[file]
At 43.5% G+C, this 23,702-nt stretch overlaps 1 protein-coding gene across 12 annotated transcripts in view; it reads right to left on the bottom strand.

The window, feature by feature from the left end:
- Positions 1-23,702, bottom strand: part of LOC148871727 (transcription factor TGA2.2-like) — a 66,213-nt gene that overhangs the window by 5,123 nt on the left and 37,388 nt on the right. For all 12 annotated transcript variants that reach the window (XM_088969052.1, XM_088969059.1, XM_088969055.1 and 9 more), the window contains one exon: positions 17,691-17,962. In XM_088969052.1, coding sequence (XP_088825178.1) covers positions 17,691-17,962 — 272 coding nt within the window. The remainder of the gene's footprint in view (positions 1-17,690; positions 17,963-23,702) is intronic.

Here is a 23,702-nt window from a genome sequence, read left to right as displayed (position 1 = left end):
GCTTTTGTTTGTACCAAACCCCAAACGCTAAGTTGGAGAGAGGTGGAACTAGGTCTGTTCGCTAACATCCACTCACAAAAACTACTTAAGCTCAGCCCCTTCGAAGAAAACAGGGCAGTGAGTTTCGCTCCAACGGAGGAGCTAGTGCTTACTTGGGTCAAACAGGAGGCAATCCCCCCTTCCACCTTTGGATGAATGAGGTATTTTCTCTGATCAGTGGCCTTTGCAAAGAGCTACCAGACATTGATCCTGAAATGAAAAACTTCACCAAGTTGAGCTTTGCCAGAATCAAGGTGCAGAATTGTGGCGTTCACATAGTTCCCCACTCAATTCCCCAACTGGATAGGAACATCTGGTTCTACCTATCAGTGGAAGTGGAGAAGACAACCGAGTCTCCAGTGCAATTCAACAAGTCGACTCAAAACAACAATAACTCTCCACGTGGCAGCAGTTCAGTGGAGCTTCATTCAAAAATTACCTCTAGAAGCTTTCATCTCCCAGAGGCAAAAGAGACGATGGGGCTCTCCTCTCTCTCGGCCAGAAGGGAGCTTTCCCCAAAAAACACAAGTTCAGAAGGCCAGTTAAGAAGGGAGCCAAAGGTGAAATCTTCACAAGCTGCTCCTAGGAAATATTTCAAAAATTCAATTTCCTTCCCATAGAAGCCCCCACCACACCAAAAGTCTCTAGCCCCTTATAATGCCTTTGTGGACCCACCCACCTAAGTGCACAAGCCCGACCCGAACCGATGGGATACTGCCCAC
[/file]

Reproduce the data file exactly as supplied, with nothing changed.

At 43.5% G+C, this 23,702-nt stretch overlaps 1 protein-coding gene across 12 annotated transcripts in view; it reads right to left on the bottom strand.

The window, feature by feature from the left end:
- Positions 1-23,702, bottom strand: part of LOC148871727 (transcription factor TGA2.2-like) — a 66,213-nt gene that overhangs the window by 5,123 nt on the left and 37,388 nt on the right. For all 12 annotated transcript variants that reach the window (XM_088969052.1, XM_088969059.1, XM_088969055.1 and 9 more), the window contains one exon: positions 17,691-17,962. In XM_088969052.1, coding sequence (XP_088825178.1) covers positions 17,691-17,962 — 272 coding nt within the window. The remainder of the gene's footprint in view (positions 1-17,690; positions 17,963-23,702) is intronic.

Here is a 23,702-nt window from a genome sequence, read left to right as displayed (position 1 = left end):
GCTTTTGTTTGTACCAAACCCCAAACGCTAAGTTGGAGAGAGGTGGAACTAGGTCTGTTCGCTAACATCCACTCACAAAAACTACTTAAGCTCAGCCCCTTCGAAGAAAACAGGGCAGTGAGTTTCGCTCCAACGGAGGAGCTAGTGCTTACTTGGGTCAAACAGGAGGCAATCCCCCCTTCCACCTTTGGATGAATGAGGTATTTTCTCTGATCAGTGGCCTTTGCAAAGAGCTACCAGACATTGATCCTGAAATGAAAAACTTCACCAAGTTGAGCTTTGCCAGAATCAAGGTGCAGAATTGTGGCGTTCACATAGTTCCCCACTCAATTCCCCAACTGGATAGGAACATCTGGTTCTACCTATCAGTGGAAGTGGAGAAGACAACCGAGTCTCCAGTGCAATTCAACAAGTCGACTCAAAACAACAATAACTCTCCACGTGGCAGCAGTTCAGTGGAGCTTCATTCAAAAATTACCTCTAGAAGCTTTCATCTCCCAGAGGCAAAAGAGACGATGGGGCTCTCCTCTCTCTCGGCCAGAAGGGAGCTTTCCCCAAAAAACACAAGTTCAGAAGGCCAGTTAAGAAGGGAGCCAAAGGTGAAATCTTCACAAGCTGCTCCTAGGAAATATTTCAAAAATTCAATTTCCTTCCCATAGAAGCCCCCACCACACCAAAAGTCTCTAGCCCCTTATAATGCCTTTGTGGACCCACCCACCTAAGTGCACAAGCCCGACCCGAACCGATGGGATACTGCCCAC